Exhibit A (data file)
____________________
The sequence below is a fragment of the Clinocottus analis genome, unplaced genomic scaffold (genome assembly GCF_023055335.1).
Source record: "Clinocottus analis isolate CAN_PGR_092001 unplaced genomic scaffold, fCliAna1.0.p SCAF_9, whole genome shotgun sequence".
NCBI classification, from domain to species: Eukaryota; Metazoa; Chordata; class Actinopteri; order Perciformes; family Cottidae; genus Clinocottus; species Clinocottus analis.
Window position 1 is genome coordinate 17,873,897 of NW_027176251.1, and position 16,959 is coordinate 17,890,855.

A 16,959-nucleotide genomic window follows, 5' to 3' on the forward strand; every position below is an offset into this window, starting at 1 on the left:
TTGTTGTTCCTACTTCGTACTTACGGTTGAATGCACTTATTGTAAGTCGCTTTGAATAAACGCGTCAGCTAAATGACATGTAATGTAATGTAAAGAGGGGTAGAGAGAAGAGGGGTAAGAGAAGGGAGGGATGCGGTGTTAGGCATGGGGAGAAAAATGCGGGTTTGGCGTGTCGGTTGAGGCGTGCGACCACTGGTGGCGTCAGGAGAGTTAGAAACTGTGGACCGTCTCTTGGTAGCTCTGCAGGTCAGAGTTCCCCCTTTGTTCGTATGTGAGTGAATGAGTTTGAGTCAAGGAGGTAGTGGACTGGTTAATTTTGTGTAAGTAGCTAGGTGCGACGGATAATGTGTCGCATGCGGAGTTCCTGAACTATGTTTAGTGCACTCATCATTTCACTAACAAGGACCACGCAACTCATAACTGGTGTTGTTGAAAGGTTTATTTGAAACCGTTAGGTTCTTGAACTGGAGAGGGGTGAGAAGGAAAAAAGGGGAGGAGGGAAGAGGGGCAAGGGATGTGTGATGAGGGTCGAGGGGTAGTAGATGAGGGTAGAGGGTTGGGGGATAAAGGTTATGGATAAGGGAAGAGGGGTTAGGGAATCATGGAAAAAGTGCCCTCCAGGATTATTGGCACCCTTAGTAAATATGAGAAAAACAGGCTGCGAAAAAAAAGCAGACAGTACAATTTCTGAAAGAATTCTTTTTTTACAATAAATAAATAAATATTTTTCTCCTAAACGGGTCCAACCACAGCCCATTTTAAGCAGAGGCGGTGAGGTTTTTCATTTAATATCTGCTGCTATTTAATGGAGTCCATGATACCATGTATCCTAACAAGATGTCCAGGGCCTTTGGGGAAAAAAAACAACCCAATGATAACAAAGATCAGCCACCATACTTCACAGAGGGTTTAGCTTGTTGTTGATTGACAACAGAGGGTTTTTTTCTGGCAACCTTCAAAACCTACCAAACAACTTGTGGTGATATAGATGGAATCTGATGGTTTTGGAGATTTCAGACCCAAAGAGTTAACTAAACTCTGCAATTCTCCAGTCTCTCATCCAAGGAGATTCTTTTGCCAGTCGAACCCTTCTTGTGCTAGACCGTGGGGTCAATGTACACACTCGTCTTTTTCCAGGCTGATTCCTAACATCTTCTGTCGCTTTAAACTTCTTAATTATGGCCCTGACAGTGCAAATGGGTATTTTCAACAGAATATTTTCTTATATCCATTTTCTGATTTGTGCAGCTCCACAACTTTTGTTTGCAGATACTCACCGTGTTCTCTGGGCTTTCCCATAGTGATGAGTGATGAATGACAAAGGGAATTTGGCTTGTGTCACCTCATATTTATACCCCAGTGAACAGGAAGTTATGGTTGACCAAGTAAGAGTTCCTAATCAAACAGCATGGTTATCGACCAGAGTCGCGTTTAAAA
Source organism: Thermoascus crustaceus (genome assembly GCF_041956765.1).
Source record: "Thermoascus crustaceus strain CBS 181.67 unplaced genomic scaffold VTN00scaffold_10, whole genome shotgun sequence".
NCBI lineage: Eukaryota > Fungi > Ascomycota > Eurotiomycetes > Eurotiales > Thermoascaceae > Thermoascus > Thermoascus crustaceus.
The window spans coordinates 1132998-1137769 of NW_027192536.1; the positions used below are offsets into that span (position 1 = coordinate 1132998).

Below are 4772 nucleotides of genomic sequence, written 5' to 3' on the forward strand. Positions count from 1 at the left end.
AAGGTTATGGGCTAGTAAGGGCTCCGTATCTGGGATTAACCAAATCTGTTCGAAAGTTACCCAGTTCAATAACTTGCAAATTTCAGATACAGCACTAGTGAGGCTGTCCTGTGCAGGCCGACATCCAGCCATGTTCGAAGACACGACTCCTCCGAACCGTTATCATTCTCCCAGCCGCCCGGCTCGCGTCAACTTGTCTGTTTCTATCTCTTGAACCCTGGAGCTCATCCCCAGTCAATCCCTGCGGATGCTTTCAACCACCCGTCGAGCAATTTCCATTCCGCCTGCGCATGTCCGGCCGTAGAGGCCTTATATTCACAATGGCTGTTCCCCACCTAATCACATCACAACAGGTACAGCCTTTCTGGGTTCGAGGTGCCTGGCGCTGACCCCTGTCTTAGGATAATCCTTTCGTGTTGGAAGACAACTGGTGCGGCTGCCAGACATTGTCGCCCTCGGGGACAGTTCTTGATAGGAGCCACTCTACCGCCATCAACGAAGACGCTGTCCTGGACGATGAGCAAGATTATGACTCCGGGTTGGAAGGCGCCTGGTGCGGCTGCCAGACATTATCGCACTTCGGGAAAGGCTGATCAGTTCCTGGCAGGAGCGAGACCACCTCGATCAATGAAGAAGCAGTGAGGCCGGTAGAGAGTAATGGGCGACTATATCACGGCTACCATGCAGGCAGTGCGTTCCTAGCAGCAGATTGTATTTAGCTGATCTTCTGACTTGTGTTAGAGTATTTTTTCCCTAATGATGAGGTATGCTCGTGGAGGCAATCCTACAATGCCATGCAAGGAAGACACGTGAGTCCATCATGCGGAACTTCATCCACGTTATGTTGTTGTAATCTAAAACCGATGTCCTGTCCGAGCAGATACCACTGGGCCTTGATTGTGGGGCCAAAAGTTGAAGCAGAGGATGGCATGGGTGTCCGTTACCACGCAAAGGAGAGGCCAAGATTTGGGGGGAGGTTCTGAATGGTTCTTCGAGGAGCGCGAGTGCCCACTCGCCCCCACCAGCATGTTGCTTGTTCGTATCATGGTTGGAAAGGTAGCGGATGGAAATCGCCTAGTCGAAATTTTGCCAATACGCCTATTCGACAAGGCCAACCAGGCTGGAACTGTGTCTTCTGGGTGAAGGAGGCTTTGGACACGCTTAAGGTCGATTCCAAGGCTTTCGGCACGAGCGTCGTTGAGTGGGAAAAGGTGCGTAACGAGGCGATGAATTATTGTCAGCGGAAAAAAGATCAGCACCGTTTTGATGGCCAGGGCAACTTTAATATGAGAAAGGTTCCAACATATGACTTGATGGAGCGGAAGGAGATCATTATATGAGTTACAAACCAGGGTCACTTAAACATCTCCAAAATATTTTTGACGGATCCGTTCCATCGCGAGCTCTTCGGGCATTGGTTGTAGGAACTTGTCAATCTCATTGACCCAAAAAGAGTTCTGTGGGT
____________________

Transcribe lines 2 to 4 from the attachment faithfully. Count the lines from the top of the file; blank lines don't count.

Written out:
Source record: "Clinocottus analis isolate CAN_PGR_092001 unplaced genomic scaffold, fCliAna1.0.p SCAF_9, whole genome shotgun sequence".
NCBI classification, from domain to species: Eukaryota; Metazoa; Chordata; class Actinopteri; order Perciformes; family Cottidae; genus Clinocottus; species Clinocottus analis.
Window position 1 is genome coordinate 17,873,897 of NW_027176251.1, and position 16,959 is coordinate 17,890,855.